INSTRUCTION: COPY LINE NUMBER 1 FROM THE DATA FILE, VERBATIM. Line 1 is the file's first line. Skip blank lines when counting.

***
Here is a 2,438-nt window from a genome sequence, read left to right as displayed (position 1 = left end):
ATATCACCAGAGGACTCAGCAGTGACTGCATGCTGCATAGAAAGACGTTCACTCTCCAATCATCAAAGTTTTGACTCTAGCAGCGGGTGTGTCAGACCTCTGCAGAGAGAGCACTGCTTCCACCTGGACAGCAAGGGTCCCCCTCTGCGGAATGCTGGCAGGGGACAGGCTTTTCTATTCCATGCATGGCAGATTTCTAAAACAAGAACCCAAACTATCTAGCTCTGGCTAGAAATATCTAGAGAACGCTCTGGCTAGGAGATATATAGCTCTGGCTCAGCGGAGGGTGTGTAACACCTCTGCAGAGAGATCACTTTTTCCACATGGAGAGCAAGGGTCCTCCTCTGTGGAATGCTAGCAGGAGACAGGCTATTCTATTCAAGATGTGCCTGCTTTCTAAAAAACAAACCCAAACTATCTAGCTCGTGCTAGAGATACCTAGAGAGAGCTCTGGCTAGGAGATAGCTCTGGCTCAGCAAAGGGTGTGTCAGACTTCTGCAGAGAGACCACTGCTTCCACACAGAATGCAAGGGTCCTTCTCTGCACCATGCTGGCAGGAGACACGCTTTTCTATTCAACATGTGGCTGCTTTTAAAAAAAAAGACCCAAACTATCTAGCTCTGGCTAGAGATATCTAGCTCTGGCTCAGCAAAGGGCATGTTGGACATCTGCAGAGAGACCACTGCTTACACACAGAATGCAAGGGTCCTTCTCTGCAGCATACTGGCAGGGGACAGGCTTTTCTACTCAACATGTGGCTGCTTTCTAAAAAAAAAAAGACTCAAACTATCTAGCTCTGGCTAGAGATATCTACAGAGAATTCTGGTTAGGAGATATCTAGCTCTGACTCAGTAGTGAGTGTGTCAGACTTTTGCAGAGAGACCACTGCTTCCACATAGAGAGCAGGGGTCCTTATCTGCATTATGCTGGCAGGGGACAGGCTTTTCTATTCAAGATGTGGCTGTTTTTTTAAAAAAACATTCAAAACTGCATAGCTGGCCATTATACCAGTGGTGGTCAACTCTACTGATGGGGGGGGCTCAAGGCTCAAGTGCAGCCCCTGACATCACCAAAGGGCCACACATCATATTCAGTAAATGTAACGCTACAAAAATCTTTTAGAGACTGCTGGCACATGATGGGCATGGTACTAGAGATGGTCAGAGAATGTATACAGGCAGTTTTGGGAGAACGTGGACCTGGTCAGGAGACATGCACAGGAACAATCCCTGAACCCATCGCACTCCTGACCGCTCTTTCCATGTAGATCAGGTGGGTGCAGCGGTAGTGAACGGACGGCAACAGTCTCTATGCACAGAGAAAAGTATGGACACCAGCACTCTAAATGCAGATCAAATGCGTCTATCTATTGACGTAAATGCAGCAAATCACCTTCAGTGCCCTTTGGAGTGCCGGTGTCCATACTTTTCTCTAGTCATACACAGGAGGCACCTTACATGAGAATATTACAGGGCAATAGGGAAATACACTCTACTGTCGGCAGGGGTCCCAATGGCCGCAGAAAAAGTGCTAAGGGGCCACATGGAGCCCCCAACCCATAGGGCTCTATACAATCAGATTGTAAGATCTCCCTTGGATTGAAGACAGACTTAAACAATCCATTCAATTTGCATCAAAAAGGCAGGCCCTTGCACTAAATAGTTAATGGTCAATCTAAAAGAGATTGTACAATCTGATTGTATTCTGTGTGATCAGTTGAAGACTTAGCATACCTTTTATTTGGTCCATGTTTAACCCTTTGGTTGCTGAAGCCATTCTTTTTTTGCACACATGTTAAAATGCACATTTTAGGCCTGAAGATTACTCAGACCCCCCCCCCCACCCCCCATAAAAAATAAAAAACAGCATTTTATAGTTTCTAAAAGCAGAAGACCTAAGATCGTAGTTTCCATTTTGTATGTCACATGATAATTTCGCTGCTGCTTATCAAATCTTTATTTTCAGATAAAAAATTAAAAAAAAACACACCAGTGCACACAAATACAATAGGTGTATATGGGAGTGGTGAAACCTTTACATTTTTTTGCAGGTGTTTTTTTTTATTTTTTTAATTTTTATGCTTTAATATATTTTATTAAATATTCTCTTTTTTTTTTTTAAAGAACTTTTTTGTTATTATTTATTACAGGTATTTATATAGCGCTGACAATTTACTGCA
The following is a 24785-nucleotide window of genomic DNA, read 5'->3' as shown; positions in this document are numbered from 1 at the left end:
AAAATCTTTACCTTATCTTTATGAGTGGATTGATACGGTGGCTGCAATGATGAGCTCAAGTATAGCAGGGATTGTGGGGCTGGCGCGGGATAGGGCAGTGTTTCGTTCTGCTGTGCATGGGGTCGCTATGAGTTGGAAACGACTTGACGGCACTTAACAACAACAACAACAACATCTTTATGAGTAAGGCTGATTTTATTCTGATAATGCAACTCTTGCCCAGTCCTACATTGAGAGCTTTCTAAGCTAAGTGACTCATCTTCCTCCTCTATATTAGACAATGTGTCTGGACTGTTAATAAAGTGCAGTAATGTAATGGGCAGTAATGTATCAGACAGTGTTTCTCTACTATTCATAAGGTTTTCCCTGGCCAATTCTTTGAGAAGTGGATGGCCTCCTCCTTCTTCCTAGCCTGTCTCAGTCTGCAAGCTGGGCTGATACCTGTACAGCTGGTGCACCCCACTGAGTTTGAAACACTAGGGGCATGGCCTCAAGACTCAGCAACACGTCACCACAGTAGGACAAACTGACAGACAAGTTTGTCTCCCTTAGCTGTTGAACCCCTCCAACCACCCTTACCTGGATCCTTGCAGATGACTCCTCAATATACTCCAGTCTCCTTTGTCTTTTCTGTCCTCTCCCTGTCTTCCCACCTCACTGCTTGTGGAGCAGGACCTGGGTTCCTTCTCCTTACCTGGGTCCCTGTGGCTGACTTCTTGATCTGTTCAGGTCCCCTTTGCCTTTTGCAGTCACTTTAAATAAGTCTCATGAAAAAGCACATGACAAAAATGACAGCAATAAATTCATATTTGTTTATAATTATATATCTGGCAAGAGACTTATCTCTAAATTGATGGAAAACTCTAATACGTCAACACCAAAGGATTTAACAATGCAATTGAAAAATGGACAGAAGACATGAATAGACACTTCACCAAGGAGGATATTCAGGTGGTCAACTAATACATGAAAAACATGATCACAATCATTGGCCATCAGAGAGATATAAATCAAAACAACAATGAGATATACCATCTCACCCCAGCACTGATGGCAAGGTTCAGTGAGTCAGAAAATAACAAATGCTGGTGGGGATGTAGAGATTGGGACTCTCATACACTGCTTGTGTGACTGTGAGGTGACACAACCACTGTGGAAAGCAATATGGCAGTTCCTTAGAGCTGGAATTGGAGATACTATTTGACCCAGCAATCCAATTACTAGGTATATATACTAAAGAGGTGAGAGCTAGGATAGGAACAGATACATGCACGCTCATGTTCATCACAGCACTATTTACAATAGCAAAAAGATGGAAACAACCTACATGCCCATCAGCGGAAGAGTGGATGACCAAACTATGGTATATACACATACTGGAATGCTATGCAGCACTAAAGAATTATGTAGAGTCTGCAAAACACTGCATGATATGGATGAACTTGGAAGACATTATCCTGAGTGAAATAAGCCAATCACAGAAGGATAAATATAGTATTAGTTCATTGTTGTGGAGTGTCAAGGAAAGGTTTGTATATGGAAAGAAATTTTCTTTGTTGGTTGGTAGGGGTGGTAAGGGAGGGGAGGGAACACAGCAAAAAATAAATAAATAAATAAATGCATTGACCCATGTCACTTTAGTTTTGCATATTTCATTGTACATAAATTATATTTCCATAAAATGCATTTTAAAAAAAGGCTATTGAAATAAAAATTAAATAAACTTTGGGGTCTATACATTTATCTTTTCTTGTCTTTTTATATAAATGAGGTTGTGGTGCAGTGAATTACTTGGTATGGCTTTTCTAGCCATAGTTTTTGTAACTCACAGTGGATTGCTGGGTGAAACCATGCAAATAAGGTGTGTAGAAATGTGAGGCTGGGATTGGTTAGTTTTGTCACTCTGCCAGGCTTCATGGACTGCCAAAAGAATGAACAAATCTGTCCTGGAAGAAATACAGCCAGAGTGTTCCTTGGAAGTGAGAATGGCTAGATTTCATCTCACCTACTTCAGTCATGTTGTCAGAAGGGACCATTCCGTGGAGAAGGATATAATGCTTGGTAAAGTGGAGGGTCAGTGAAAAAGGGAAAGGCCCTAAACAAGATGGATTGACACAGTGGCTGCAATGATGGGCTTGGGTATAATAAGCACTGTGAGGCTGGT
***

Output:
Here is a 2,438-nt window from a genome sequence, read left to right as displayed (position 1 = left end):